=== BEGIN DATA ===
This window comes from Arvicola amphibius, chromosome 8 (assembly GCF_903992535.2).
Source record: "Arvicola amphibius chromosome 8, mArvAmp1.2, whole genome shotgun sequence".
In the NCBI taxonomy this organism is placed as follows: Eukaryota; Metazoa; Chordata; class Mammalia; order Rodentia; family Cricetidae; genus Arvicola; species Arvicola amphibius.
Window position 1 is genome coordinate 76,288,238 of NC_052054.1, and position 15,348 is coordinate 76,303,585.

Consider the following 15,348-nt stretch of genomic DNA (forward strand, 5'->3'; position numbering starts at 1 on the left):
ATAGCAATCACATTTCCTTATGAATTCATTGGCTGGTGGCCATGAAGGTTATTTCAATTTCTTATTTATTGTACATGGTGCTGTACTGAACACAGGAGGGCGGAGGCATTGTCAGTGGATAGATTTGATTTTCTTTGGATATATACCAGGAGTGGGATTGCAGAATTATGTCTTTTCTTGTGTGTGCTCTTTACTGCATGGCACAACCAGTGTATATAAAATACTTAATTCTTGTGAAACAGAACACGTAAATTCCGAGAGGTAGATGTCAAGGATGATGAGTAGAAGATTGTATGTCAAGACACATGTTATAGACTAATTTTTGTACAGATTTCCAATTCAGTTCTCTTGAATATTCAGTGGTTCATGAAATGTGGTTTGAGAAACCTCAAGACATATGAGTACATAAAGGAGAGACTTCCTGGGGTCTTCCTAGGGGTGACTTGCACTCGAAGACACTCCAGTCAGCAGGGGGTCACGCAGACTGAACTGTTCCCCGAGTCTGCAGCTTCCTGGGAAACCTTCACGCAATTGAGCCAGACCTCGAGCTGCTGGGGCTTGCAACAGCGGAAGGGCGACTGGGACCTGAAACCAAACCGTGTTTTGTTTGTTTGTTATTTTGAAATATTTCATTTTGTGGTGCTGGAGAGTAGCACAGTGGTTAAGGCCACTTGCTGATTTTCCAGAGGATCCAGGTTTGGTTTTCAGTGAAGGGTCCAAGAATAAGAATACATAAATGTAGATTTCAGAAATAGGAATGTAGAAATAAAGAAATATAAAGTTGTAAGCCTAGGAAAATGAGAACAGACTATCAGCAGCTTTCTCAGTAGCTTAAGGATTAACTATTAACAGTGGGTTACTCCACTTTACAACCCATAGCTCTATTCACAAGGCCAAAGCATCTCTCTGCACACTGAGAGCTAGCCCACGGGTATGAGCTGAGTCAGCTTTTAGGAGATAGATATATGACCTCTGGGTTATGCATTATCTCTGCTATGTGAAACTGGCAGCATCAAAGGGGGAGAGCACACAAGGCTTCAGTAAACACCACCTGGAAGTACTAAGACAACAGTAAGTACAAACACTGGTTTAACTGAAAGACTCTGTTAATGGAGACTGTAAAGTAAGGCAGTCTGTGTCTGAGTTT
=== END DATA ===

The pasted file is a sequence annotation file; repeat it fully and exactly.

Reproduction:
This window comes from Arvicola amphibius, chromosome 8 (assembly GCF_903992535.2).
Source record: "Arvicola amphibius chromosome 8, mArvAmp1.2, whole genome shotgun sequence".
In the NCBI taxonomy this organism is placed as follows: Eukaryota; Metazoa; Chordata; class Mammalia; order Rodentia; family Cricetidae; genus Arvicola; species Arvicola amphibius.
Window position 1 is genome coordinate 76,288,238 of NC_052054.1, and position 15,348 is coordinate 76,303,585.

Consider the following 15,348-nt stretch of genomic DNA (forward strand, 5'->3'; position numbering starts at 1 on the left):
ATAGCAATCACATTTCCTTATGAATTCATTGGCTGGTGGCCATGAAGGTTATTTCAATTTCTTATTTATTGTACATGGTGCTGTACTGAACACAGGAGGGCGGAGGCATTGTCAGTGGATAGATTTGATTTTCTTTGGATATATACCAGGAGTGGGATTGCAGAATTATGTCTTTTCTTGTGTGTGCTCTTTACTGCATGGCACAACCAGTGTATATAAAATACTTAATTCTTGTGAAACAGAACACGTAAATTCCGAGAGGTAGATGTCAAGGATGATGAGTAGAAGATTGTATGTCAAGACACATGTTATAGACTAATTTTTGTACAGATTTCCAATTCAGTTCTCTTGAATATTCAGTGGTTCATGAAATGTGGTTTGAGAAACCTCAAGACATATGAGTACATAAAGGAGAGACTTCCTGGGGTCTTCCTAGGGGTGACTTGCACTCGAAGACACTCCAGTCAGCAGGGGGTCACGCAGACTGAACTGTTCCCCGAGTCTGCAGCTTCCTGGGAAACCTTCACGCAATTGAGCCAGACCTCGAGCTGCTGGGGCTTGCAACAGCGGAAGGGCGACTGGGACCTGAAACCAAACCGTGTTTTGTTTGTTTGTTATTTTGAAATATTTCATTTTGTGGTGCTGGAGAGTAGCACAGTGGTTAAGGCCACTTGCTGATTTTCCAGAGGATCCAGGTTTGGTTTTCAGTGAAGGGTCCAAGAATAAGAATACATAAATGTAGATTTCAGAAATAGGAATGTAGAAATAAAGAAATATAAAGTTGTAAGCCTAGGAAAATGAGAACAGACTATCAGCAGCTTTCTCAGTAGCTTAAGGATTAACTATTAACAGTGGGTTACTCCACTTTACAACCCATAGCTCTATTCACAAGGCCAAAGCATCTCTCTGCACACTGAGAGCTAGCCCACGGGTATGAGCTGAGTCAGCTTTTAGGAGATAGATATATGACCTCTGGGTTATGCATTATCTCTGCTATGTGAAACTGGCAGCATCAAAGGGGGAGAGCACACAAGGCTTCAGTAAACACCACCTGGAAGTACTAAGACAACAGTAAGTACAAACACTGGTTTAACTGAAAGACTCTGTTAATGGAGACTGTAAAGTAAGGCAGTCTGTGTCTGAGTTT